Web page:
Employee Trust: 3 Methods to Capture, Maintain, and Rebuild It

by Curt Moreno
- Apr 12 2014 - 3 min read

Trust is the glue that holds all of society together, and it plays an important role in the smooth operation and growth of any company. However difficult it may be to earn the trust of your employees, it can be doubly difficult to regain trust once it is lost. However, trust must be regained, or its loss will begin a growing situation that will hamper all the potential growth of your company.

Although it’s difficult to regain trust that has been lost, it’s not impossible. Here are three ways to capture, maintain, and rebuild employee trust.

1. Capture Trust. Before you can regain an employee’s trust, you must have had it in the first place. Communication and openness is key to gaining the trust of a new employee. This means opening the “black box” of management and discussing new projects and company policies in an open and frank manner that welcomes input and suggestions.

In Practice: Being open in business is not as impossible as it may seem at first. Begin small with open meetings to discuss new potential projects or open discussions on new company policies. Trying different methods will help you determine if synchronous or asynchronous methods work best for your management style.

employee trust

2. Maintain Trust. Trust is like a good birthday cake that is built with each delicious layer set upon another delicious layer. This means that you must be a good steward of an employee’s trust once you have it. Again, communication is the key to this step. Regularly apprising employees of project progress and company happenings, as well as management decisions, will build an environment where employees can feel that their trust is well placed in the management of your company.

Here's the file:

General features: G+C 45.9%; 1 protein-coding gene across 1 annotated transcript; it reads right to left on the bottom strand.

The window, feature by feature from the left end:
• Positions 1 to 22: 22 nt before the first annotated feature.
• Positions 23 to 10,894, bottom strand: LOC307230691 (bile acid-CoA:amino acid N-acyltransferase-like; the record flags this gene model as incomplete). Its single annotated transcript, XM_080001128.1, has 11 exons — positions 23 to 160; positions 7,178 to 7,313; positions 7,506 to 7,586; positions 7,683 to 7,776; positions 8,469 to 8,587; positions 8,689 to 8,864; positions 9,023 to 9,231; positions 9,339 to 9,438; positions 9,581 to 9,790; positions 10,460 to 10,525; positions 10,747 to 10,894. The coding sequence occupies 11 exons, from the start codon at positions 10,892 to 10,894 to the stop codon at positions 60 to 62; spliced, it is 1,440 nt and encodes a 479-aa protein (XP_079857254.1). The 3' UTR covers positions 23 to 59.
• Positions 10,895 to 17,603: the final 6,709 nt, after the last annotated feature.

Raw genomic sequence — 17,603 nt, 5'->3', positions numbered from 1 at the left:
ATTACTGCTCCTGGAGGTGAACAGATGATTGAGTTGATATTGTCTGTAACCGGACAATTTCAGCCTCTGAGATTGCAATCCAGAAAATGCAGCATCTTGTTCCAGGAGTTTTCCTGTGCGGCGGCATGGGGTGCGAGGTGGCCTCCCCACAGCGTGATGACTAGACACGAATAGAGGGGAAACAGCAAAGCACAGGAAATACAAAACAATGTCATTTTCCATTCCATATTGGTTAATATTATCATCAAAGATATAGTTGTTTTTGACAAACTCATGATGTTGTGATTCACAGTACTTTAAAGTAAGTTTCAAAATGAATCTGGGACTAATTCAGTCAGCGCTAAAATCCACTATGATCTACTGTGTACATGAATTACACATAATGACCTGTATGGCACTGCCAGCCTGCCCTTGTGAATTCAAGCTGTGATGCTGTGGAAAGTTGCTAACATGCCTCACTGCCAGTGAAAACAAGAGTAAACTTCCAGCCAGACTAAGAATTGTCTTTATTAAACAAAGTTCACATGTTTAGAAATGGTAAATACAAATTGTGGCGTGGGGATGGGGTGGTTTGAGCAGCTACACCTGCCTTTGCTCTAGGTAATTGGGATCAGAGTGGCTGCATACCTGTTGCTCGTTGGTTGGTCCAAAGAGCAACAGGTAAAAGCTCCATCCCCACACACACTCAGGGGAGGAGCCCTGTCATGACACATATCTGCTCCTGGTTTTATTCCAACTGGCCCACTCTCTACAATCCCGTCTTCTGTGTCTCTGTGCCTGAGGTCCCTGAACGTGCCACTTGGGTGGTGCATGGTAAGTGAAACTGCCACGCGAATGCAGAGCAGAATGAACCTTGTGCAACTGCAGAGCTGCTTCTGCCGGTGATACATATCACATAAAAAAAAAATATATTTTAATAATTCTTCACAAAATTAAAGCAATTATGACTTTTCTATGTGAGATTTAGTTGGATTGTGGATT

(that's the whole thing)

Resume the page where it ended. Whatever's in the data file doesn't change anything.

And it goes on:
In Practice: Keeping people current on the latest news does not have to become a full-time endeavor. A simple chat in the hallway or a regular, company-wide email can quickly bring staff members up to date and leave you time to keep right on doing business. Should you get ambitious, a monthly newsletter can contain a wealth of information, especially if content creation is divided among project managers and other employees.

3. Rebuild Trust. Still, trust can be a difficult thing to maintain. The ways to break a person’s trust are as varied as the kinds of people there are in the world. Regardless of how trust is lost, it must be regained. The process begins with acknowledging the event causing the break in trust and discussing it calmly. Next comes a prolonged period of recapturing the lost trust with a greater degree of openness and forthrightness. In this process, sincerity is second only to patience. Lost trust may be difficult to regain, but it is certainly possible and well worth the effort.

employee trust

In Practice: The most direct method of rebuilding lost trust is to tackle the matter head-on. Meet with the employee whose trust you must regain. Be frank and open in discussing the events that led to the current situation. Accept this as a period of open exchanges and constructive criticism. Then immediately follow it with regular communication, and support it with an environment of inclusion.

Many people believe that once trust is lost, it is impossible to regain. But regaining trust is just a part of the full cycle that is involved in gaining, maintaining, and rebuilding employee trust. As with any delicate matter, it can often require a focused, subtle effort. It is, however, by no means impossible if you are sincere in your effort and desire to regain your employee’s trust in order to build a better company for you all.

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